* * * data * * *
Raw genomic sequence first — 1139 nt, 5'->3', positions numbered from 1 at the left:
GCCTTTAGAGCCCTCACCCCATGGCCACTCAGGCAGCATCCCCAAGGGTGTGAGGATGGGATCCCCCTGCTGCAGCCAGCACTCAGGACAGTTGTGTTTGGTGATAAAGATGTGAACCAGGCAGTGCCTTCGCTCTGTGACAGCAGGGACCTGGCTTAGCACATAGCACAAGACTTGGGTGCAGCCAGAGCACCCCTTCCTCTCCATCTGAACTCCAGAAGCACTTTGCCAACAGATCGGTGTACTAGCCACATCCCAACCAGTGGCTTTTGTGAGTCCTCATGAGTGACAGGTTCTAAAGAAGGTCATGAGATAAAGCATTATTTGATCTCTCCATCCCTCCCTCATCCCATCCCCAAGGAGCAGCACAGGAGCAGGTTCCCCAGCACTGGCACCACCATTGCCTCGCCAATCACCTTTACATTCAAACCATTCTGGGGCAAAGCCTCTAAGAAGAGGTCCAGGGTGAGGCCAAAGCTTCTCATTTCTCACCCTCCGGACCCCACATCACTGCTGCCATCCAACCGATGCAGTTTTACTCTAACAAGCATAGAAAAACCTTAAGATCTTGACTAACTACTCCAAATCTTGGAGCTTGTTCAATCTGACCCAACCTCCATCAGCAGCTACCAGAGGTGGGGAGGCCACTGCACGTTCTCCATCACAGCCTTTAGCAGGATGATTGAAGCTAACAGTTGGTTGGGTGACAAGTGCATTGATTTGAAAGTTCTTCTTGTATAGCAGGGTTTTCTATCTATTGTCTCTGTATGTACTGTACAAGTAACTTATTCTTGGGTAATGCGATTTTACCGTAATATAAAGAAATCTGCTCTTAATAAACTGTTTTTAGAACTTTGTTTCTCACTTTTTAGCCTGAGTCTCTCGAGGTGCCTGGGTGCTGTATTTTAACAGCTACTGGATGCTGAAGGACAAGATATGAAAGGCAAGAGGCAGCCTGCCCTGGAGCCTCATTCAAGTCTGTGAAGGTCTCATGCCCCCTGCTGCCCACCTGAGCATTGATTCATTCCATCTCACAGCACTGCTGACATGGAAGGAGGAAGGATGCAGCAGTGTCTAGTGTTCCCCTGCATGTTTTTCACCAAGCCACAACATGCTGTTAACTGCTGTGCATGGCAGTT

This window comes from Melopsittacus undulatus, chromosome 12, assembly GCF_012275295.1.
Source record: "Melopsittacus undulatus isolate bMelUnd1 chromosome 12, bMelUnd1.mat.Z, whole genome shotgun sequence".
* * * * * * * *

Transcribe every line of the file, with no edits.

Raw genomic sequence first — 1139 nt, 5'->3', positions numbered from 1 at the left:
GCCTTTAGAGCCCTCACCCCATGGCCACTCAGGCAGCATCCCCAAGGGTGTGAGGATGGGATCCCCCTGCTGCAGCCAGCACTCAGGACAGTTGTGTTTGGTGATAAAGATGTGAACCAGGCAGTGCCTTCGCTCTGTGACAGCAGGGACCTGGCTTAGCACATAGCACAAGACTTGGGTGCAGCCAGAGCACCCCTTCCTCTCCATCTGAACTCCAGAAGCACTTTGCCAACAGATCGGTGTACTAGCCACATCCCAACCAGTGGCTTTTGTGAGTCCTCATGAGTGACAGGTTCTAAAGAAGGTCATGAGATAAAGCATTATTTGATCTCTCCATCCCTCCCTCATCCCATCCCCAAGGAGCAGCACAGGAGCAGGTTCCCCAGCACTGGCACCACCATTGCCTCGCCAATCACCTTTACATTCAAACCATTCTGGGGCAAAGCCTCTAAGAAGAGGTCCAGGGTGAGGCCAAAGCTTCTCATTTCTCACCCTCCGGACCCCACATCACTGCTGCCATCCAACCGATGCAGTTTTACTCTAACAAGCATAGAAAAACCTTAAGATCTTGACTAACTACTCCAAATCTTGGAGCTTGTTCAATCTGACCCAACCTCCATCAGCAGCTACCAGAGGTGGGGAGGCCACTGCACGTTCTCCATCACAGCCTTTAGCAGGATGATTGAAGCTAACAGTTGGTTGGGTGACAAGTGCATTGATTTGAAAGTTCTTCTTGTATAGCAGGGTTTTCTATCTATTGTCTCTGTATGTACTGTACAAGTAACTTATTCTTGGGTAATGCGATTTTACCGTAATATAAAGAAATCTGCTCTTAATAAACTGTTTTTAGAACTTTGTTTCTCACTTTTTAGCCTGAGTCTCTCGAGGTGCCTGGGTGCTGTATTTTAACAGCTACTGGATGCTGAAGGACAAGATATGAAAGGCAAGAGGCAGCCTGCCCTGGAGCCTCATTCAAGTCTGTGAAGGTCTCATGCCCCCTGCTGCCCACCTGAGCATTGATTCATTCCATCTCACAGCACTGCTGACATGGAAGGAGGAAGGATGCAGCAGTGTCTAGTGTTCCCCTGCATGTTTTTCACCAAGCCACAACATGCTGTTAACTGCTGTGCATGGCAGTT

This window comes from Melopsittacus undulatus, chromosome 12, assembly GCF_012275295.1.
Source record: "Melopsittacus undulatus isolate bMelUnd1 chromosome 12, bMelUnd1.mat.Z, whole genome shotgun sequence".